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Alive 3

By Holger Weets

This  was  the  most interesting and distinctive  entry  to  the  recent
'Little Big Competition',  as sponsored by MagiC Online and the Place2Be
news  site.  Quite  simply,  this is the Atari GEM version of a freeware
project to convert the classic space combat and trading game 'Elite'  to
as many diverse systems as possible.

'Elite'  and me have had a long association,  going back to the original
BBC  (Model  B) version,  back in 1985.  Relatively new ideas, such as a
genuine 3-D environment,  a 'trade and upgrade' motive, tied in with the
vast  scale  of the thing,  where you literally had a whole universe  to
play with, proved to be a winning formula, and soon, Elite spread beyond
the  Beeb,  onto  almost every other popular 8-bit home computer of  the
era.  It  even  sustained its popularity into the 16-bit age,  gaining a
tweak  and  polish  with a bit of an update,  for ST,  Amiga,  and early
versions of the Wintel PC, amongst others.

We'll  gloss over the lengthily delayed sequel 'Frontier',  which was  a
much  more  complex and slower paced game than the  original,  and  move
swiftly to the present, where GEM Elite comes in.

To look at,  it initially takes the form of the later 16-bit versions of
the game.  A solid polygonal Cobra mk3 spins into view,  inviting you to
go on into the main game.  From there, everything looks pretty much like
business as usual, as all the familiar trading, navigation and viewpoint
screens  (once  in flight) are all present.  These are accessed via  the
function  keys.  The  flight  controls coalesce into  a  combination  of
keyboard and mouse, and where available, the traditional 9-pin joystick.
No Jagpads, just yet, but these may come in a later version! In addition
to the familiar aspects,  some extra options,  as you can customise look
and feel to a large extent.

So  it is possible to install something other than a plain system  font,
if  you  are  running NVDI.  Also,  it is possible to opt for  different
levels  of detail,  so you could bring back the classic vector line days
of  the BBC Model B,  or opt for planetary details that you've only seen
on  the  SNES  version previously!  A large part of how  you  decide  to
customise  your  game  depends a lot on the ability  of  the  supporting
hardware to run it,  or possibly not.  We shall discuss this in the next

This is possibly the first game on Atari TOS computers that requires  an
800  x 600 screen mode as the default minimum!  This rules out an  awful
lot of hardware right away. So forget this for the majority of machines.
You are looking at either heavily modified hardware, or something like a
Hades or Milan. Or something with a third party graphics card, and a bit
of accelerated CPU....

After an initial bit of misunderstanding, where an 800 x 592 screen mode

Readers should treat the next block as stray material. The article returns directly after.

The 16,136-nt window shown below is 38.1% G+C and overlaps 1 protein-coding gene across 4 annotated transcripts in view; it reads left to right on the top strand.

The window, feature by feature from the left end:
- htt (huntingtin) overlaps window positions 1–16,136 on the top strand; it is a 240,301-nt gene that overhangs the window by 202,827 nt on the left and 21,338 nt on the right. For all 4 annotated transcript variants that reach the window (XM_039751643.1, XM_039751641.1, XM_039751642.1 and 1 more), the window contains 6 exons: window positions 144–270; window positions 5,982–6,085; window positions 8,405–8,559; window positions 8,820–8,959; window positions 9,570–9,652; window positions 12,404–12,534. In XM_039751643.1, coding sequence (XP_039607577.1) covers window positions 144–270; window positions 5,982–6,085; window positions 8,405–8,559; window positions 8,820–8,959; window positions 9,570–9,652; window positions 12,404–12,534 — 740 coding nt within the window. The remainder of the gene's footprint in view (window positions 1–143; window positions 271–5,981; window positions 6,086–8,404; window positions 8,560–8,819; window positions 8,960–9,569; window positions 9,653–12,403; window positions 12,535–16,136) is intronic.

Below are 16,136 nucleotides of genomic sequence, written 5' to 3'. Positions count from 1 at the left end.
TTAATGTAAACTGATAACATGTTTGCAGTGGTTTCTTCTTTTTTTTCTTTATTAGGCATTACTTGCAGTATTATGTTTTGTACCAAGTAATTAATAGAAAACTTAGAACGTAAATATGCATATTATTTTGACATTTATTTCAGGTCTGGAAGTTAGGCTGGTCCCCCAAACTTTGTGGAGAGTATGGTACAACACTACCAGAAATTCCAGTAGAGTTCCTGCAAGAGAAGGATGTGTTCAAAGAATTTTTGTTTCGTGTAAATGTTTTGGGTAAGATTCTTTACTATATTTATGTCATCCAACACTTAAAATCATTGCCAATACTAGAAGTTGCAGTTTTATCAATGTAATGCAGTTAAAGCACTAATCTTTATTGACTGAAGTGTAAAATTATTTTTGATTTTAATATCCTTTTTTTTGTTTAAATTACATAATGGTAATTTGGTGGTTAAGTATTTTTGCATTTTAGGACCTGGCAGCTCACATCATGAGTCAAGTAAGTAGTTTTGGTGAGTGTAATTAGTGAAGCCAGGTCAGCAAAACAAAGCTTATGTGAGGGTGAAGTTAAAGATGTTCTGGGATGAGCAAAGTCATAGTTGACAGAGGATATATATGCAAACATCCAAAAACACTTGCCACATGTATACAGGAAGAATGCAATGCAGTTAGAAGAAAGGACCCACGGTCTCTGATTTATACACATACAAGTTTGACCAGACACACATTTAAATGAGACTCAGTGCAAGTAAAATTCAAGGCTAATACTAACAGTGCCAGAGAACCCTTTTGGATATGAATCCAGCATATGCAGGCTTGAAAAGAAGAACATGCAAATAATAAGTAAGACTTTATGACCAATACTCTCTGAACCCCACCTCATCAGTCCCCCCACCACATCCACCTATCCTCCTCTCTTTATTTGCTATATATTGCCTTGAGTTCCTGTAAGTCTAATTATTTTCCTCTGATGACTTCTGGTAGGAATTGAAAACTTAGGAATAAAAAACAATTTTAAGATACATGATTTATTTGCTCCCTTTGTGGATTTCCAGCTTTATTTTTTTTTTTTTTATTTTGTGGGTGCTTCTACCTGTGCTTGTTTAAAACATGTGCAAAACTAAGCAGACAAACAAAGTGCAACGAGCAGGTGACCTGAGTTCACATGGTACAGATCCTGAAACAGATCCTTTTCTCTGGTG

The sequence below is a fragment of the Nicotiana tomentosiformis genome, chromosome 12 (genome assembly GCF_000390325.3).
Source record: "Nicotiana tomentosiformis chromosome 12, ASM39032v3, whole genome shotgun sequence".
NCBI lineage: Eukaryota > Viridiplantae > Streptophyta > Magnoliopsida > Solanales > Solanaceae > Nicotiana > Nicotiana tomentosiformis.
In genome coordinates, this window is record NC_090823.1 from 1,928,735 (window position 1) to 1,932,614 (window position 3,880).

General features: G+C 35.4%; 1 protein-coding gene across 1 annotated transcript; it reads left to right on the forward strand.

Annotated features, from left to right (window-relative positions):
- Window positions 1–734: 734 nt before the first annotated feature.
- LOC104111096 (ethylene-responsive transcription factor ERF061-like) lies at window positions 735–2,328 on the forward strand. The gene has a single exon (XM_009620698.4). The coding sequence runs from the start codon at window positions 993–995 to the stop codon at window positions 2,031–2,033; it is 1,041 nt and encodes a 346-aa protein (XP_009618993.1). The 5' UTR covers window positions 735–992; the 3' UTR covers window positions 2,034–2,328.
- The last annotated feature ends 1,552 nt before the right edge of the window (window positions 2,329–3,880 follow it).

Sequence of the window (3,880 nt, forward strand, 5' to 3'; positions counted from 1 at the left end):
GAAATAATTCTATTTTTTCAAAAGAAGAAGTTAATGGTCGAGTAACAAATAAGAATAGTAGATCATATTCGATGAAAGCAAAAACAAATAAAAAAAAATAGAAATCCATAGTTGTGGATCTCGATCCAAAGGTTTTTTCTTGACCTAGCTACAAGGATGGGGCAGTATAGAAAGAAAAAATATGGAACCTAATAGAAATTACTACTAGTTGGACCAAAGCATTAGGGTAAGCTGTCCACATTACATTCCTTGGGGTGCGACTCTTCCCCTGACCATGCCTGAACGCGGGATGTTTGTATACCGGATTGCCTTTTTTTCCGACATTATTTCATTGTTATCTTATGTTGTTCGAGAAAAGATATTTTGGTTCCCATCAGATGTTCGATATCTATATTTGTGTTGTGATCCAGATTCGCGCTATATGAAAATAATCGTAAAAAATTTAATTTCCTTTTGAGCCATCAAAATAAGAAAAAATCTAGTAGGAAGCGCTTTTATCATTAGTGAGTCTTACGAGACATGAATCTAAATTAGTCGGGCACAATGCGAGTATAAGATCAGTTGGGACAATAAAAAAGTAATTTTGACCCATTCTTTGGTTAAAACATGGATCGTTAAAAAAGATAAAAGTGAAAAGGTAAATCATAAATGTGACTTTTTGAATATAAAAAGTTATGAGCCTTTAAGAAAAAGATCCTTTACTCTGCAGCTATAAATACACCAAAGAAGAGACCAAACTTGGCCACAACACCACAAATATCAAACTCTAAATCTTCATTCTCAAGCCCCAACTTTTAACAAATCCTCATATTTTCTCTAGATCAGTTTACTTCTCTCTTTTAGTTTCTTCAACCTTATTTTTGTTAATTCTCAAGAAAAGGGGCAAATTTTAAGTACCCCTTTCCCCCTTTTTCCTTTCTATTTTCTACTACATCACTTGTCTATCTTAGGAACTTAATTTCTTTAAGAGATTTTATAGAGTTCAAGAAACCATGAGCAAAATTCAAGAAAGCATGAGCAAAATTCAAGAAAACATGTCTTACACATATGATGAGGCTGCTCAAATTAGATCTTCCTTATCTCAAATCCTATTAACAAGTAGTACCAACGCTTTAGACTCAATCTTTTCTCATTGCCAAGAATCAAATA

on my CT2 Falcy was deemed "insufficient", (I managed to get it going by
the simple expedient of reworking it to an 800 x 608 pixel mode!) I  was
off  and  running!  This does run in a variety of screen  colour  modes,
right up to truecolor,  and probably on any third party 24-bit mode too.
I  would suggest a very powerful machine if you are going to run  it  in
something like 256 colours upwards, as on my CT2, it looked very pretty,
but moved very sluggishly.  Sixteen colours was better,  but I had to go
right  down to a moody magnificent expanded monochrome viewpoint  before
the game became smooth and fluent. And don't forget, this is on a 50 mhz
CPU, with a special FPU-friendly executable, which is faster than normal
in any case!

As I said, choose your hardware with care!

There are some sounds present,  for any machine able to support these. I
suspect  they are sampled from the original Beeb Model B version of  the
game, as the extremely 8-bit sounding hyperspace jumps seemed to prove?

It  is almost complete at this stage,  there are still some more or less
incidental things missing. Such as the docking computer, escape pod, and
some  of  the special missions later on in the game.  Also,  the dreaded
Thargoids have still to make an appearance.  This is a deficiency passed
on by the incomplete state of the original free source code, to be fair,
which is waiting to be made good there.  Other bugs are small, but there
is  one crucial bug in this version.  I can manage quite well without  a
docking  computer,  being  the  hardened  Elite  player  of  many  years
experience  that I am.  But a scanner which half-displays in a cocked-up
(or  coked-up?)  fashion in the wrong part of the screen is  no  use  to
anyone! Holger, fix that scanner NOW!

In spite of this, I have been making quiet progress, gradually upgrading
my  ship,  flying simple trading missions,  whenever the odd hour or two
has  been  going  spare.  Even in its present form,  it is  a  perfectly
serviceable version of a classic game. I've even managed to kill off the
occasional ne'er-do-well,  so now I'm 'Mostly Harmless' (Which is a good
a summing-up of my life as you can get!)


Once  this game has been fully implemented,  and promised extra features
such  as  Jagpad control have been put in,  it will rock!  But only  for
those fortunate owners of fast TOS machines.  In the meantime,  just one
or  two small fixes are needed to make it properly playable,  such as  a
scanner fix.

GEM-Elite, the bugfixed edition, how about it?

CiH for Alive! Mag, June 2001.

Alive 3